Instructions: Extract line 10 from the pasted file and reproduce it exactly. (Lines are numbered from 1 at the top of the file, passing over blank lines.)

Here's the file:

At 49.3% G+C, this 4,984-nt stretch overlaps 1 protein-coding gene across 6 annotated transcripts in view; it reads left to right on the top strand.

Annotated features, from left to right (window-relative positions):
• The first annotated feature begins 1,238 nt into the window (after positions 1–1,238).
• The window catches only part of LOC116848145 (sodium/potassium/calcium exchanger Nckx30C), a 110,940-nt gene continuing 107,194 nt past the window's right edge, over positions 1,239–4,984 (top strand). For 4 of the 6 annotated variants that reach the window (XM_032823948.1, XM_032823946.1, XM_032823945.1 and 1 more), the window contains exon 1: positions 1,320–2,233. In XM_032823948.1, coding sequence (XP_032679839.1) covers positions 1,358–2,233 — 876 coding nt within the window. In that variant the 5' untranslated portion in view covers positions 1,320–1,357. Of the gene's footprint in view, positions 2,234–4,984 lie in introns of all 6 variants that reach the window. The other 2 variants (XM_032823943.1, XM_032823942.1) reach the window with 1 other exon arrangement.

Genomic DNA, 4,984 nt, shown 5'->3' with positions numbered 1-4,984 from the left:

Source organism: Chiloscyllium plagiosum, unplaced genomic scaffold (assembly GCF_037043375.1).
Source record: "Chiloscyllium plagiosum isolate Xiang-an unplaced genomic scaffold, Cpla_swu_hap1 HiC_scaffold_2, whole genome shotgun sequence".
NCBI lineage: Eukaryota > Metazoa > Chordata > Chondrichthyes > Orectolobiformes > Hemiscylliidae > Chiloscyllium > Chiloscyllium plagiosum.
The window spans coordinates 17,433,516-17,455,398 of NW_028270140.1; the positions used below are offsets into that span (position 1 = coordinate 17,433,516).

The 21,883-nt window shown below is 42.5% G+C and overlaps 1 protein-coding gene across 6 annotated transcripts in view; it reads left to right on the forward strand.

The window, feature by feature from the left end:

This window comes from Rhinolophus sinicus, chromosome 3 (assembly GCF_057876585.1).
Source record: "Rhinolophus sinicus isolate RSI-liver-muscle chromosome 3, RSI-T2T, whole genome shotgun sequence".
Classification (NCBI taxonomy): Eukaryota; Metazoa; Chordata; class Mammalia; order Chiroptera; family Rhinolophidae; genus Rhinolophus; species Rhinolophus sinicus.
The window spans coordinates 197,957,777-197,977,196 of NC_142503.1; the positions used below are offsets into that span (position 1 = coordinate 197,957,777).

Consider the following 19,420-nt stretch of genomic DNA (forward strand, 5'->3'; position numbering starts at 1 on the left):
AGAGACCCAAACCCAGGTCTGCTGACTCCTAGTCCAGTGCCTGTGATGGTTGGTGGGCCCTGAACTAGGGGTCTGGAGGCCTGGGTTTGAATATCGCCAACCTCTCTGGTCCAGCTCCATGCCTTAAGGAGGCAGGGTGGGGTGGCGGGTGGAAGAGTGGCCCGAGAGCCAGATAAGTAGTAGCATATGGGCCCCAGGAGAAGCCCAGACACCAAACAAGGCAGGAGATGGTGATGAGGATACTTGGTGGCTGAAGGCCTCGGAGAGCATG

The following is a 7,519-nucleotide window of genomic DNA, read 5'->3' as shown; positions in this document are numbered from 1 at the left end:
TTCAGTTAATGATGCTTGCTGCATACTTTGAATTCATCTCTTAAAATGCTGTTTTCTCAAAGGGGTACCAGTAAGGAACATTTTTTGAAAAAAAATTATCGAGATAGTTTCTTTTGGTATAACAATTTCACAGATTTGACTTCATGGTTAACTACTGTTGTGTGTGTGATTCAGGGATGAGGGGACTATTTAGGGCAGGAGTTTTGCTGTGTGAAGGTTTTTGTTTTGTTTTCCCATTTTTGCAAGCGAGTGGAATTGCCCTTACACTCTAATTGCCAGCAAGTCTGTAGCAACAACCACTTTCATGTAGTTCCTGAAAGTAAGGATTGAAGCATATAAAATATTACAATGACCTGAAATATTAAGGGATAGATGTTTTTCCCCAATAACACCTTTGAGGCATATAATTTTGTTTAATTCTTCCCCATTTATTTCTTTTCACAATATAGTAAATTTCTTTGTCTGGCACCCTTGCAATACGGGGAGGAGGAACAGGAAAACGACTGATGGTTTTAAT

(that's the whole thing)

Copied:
The 21,883-nt window shown below is 42.5% G+C and overlaps 1 protein-coding gene across 6 annotated transcripts in view; it reads left to right on the forward strand.